It took schools in the West a century to return to this idea, as they began to do in the 1970s with the philosophy of “collaborative learning” that had its birth in England. The primary point: Children learn more from their peers than they do from their instructors. But, 50 years later, as David and Roger Johnson of the University of Minnesota have shown, cooperation still lags.

So what can you do? Create situations that force your children to work alongside siblings or friends.

  • Don’t just assign chores; assign collective chores.
  • Don’t just give allowance to one child; give part of the allowance to all children that they have to figure out how to share.
  • Don’t just have older children help out younger children; use "reverse mentoring" and have younger children help out older children, too.

The bottom line: Set aside time this Thanksgiving holiday when members of your family are compelled to help out with the family gathering not just as themselves but as part of a team.

2. Listen Up

A key reason that children are not sensitive to others is that they’re never taught how to listen to others. One look at our current political discourse reveals the consequence of this oversight. Elena Vitalaki and Eleni Katsarou of University of Crete outline the essential steps in becoming a better listener:

  • Start with the eyes. Make sure the listener is at the same eye level as the speaker, with few distractions like open windows, tempting food, or colorful toys.
  • Turn to the mouth. Don’t force the listener to be quiet for long periods. Encourage them to request pauses or ask questions.
  • End with connection. Have the listener repeat back what they heard and rather than criticize or judge and find at least one thing they agree on.

As the authors write, a simple exercise where children are compelled to share with a sibling, a friend, or even an adult relative, can create the “practice of empathy.” Without practice, understanding others becomes a muscle we never flex.

3. Fess Up

In her article in The Washington Post, Jennifer Wallace makes a wonderful and rarely stated point that jumps out of the discourse among adults around politics and world affairs these days. One reason we seem to have lost the instinct toward interdependence is that we almost never state the underlying feelings that prevent us from connecting with others. Wallace’s advice: “Name what often gets in the way of building interdependent relationships: envy and the shame it elicits when we think we don’t measure up.” She continues:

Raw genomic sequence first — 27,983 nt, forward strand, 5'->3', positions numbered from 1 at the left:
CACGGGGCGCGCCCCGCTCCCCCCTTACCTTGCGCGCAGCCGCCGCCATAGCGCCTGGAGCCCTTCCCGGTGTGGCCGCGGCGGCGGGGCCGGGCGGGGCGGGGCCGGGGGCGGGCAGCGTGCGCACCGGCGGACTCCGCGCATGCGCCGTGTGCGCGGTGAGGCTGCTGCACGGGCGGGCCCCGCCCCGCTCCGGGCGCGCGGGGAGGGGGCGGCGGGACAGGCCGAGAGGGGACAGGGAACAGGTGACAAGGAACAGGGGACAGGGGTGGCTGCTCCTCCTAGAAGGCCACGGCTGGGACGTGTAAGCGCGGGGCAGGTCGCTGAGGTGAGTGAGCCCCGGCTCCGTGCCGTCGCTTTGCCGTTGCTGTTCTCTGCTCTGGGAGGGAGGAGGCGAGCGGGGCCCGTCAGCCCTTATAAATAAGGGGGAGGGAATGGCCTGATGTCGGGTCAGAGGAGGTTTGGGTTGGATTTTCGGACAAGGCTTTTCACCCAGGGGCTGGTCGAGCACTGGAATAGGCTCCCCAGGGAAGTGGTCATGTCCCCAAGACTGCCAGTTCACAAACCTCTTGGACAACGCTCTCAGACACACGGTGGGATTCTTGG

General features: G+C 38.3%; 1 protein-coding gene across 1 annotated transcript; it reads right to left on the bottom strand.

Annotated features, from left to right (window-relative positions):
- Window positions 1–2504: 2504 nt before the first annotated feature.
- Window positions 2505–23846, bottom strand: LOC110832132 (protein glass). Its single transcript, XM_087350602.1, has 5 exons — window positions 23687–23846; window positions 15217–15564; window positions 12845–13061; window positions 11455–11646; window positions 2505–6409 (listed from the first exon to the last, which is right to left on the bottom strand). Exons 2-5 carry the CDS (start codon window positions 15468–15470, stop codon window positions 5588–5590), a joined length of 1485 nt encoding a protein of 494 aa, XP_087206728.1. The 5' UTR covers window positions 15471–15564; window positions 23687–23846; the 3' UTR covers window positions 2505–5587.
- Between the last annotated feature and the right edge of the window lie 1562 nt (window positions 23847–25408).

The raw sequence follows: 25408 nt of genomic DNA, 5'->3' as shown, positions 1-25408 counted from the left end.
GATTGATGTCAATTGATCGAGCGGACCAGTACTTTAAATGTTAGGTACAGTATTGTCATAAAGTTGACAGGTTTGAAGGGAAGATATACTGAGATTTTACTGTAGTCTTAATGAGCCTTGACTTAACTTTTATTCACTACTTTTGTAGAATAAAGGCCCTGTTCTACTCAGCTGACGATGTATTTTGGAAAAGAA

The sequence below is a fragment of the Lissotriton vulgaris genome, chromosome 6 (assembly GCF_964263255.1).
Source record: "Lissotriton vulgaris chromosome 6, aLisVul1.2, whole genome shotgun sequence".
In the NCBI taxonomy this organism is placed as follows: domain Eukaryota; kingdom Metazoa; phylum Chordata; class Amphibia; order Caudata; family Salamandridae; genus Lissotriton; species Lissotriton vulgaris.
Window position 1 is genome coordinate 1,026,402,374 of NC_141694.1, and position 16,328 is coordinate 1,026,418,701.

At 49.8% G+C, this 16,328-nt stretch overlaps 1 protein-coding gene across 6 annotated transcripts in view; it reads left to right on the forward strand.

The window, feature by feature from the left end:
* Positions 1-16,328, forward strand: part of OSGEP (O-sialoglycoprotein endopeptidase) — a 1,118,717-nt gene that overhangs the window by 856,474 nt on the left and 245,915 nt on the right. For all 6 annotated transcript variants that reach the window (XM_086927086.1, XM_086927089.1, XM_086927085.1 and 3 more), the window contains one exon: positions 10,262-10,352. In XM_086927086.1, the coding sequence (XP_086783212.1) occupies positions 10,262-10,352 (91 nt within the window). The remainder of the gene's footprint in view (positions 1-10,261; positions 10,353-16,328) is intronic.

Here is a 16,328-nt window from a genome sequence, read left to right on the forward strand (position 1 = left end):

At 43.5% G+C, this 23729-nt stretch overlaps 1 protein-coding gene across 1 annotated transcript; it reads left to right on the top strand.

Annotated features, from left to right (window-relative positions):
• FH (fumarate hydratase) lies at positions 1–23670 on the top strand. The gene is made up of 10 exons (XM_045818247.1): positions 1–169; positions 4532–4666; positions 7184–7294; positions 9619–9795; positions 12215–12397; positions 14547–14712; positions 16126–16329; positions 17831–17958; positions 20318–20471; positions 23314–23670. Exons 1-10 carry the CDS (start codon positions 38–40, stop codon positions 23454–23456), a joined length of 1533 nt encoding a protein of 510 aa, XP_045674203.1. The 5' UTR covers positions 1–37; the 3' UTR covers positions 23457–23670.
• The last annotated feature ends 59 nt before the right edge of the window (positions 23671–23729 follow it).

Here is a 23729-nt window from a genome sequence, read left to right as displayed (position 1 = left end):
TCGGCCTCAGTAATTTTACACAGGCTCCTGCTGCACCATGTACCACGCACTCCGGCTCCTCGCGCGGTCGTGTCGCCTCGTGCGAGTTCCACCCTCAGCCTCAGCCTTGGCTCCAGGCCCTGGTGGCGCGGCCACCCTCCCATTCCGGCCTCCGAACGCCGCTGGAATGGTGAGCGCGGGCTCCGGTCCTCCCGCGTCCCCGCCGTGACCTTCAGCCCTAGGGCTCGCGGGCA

Social comparison is a natural part of being human, but, left unchecked, it can leave us deeply lonely. Instead, parents can normalize this universal feeling by admitting they feel envy from time to time, too, such as when they log on to social media and see an acquaintance’s fabulous vacation or when a colleague gets the promotion they were hoping for.

Maybe one reason we fail to stress interdependence around home is that we feel in some ways that we won’t be able to hold up our end of the bargain.

And, yet, we must. Because like many qualities we fail to teach our children—from restraint on our devices to staying calm in a dispute—the real problem usually begins with us. Only when we overcome our own fear, envy, and shame, can we open ourselves up to those we love—not to mention those we don’t.

Today, when the need for understanding and connection around the world is greater than ever, we must confront our own hesitations and not pass them on to our children. We must once again practice the art of teamwork, of listening, and of vulnerability. It’s the only way to take the world as is and convert it into the world of can be.


A version of this post also appears in Bruce's newsletter, The Nonlinear Life.

Jennifer Wallace. Want Happy Kids? Forget Independence. Teach Them Interdependence. Washington Post. August 14, 2023.